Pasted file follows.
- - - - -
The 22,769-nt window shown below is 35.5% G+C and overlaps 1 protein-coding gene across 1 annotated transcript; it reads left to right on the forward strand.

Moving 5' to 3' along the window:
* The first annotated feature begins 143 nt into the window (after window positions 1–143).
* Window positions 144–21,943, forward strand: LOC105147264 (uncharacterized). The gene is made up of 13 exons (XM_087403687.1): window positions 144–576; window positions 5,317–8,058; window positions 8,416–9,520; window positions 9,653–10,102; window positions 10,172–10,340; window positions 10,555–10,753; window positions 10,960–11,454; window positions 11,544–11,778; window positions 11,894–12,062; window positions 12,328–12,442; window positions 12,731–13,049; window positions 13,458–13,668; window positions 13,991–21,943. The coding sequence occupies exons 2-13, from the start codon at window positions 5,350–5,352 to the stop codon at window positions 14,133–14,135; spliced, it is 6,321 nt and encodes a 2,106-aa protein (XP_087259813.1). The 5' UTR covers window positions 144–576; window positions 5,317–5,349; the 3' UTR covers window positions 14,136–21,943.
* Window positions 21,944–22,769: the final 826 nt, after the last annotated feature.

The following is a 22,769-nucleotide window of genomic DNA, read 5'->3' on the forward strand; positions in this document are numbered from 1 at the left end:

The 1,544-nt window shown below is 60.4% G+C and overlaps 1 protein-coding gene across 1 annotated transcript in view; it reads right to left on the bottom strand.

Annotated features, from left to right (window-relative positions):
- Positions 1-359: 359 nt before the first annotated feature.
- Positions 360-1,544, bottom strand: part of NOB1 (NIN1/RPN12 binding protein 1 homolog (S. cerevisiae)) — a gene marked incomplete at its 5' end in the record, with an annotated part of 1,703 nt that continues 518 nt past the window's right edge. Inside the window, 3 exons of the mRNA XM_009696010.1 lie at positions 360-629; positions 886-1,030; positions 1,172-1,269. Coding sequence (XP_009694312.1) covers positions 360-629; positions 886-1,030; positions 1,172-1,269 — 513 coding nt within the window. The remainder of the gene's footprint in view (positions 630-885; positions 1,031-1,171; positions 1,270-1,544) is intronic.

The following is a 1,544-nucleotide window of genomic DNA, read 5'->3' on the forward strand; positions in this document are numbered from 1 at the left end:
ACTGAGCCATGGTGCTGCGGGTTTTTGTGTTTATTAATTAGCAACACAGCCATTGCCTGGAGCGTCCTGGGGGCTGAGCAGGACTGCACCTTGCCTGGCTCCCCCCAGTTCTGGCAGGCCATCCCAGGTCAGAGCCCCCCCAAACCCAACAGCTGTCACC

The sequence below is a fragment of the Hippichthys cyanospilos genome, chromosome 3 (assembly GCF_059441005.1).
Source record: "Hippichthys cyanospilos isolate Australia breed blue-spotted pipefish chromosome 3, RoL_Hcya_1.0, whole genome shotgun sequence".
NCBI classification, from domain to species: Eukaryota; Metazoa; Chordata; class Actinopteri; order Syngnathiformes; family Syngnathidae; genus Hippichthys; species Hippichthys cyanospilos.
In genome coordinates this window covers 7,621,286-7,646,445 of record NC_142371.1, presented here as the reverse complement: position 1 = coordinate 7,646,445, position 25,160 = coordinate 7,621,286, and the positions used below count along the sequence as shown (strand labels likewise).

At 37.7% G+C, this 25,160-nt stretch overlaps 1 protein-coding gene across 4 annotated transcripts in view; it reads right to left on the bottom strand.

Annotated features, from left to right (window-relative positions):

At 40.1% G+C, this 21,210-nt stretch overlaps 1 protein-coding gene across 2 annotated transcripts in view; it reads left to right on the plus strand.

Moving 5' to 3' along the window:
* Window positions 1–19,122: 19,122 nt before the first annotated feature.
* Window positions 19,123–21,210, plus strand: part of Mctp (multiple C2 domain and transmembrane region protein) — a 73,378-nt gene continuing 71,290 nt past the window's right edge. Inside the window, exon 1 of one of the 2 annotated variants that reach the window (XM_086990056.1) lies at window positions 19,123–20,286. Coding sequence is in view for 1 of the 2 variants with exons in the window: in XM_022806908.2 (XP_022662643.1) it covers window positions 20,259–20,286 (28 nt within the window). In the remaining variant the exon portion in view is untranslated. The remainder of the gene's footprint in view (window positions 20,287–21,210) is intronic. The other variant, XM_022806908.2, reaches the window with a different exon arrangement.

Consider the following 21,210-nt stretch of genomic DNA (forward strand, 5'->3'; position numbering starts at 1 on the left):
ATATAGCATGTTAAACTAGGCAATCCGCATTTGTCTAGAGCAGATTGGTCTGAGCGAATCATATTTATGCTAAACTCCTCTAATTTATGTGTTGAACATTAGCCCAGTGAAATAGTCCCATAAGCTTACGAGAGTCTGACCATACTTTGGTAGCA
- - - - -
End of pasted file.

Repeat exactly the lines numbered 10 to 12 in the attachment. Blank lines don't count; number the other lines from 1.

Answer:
- Positions 360-1,544, bottom strand: part of NOB1 (NIN1/RPN12 binding protein 1 homolog (S. cerevisiae)) — a gene marked incomplete at its 5' end in the record, with an annotated part of 1,703 nt that continues 518 nt past the window's right edge. Inside the window, 3 exons of the mRNA XM_009696010.1 lie at positions 360-629; positions 886-1,030; positions 1,172-1,269. Coding sequence (XP_009694312.1) covers positions 360-629; positions 886-1,030; positions 1,172-1,269 — 513 coding nt within the window. The remainder of the gene's footprint in view (positions 630-885; positions 1,031-1,171; positions 1,270-1,544) is intronic.

The following is a 1,544-nucleotide window of genomic DNA, read 5'->3' on the forward strand; positions in this document are numbered from 1 at the left end:
ACTGAGCCATGGTGCTGCGGGTTTTTGTGTTTATTAATTAGCAACACAGCCATTGCCTGGAGCGTCCTGGGGGCTGAGCAGGACTGCACCTTGCCTGGCTCCCCCCAGTTCTGGCAGGCCATCCCAGGTCAGAGCCCCCCCAAACCCAACAGCTGTCACC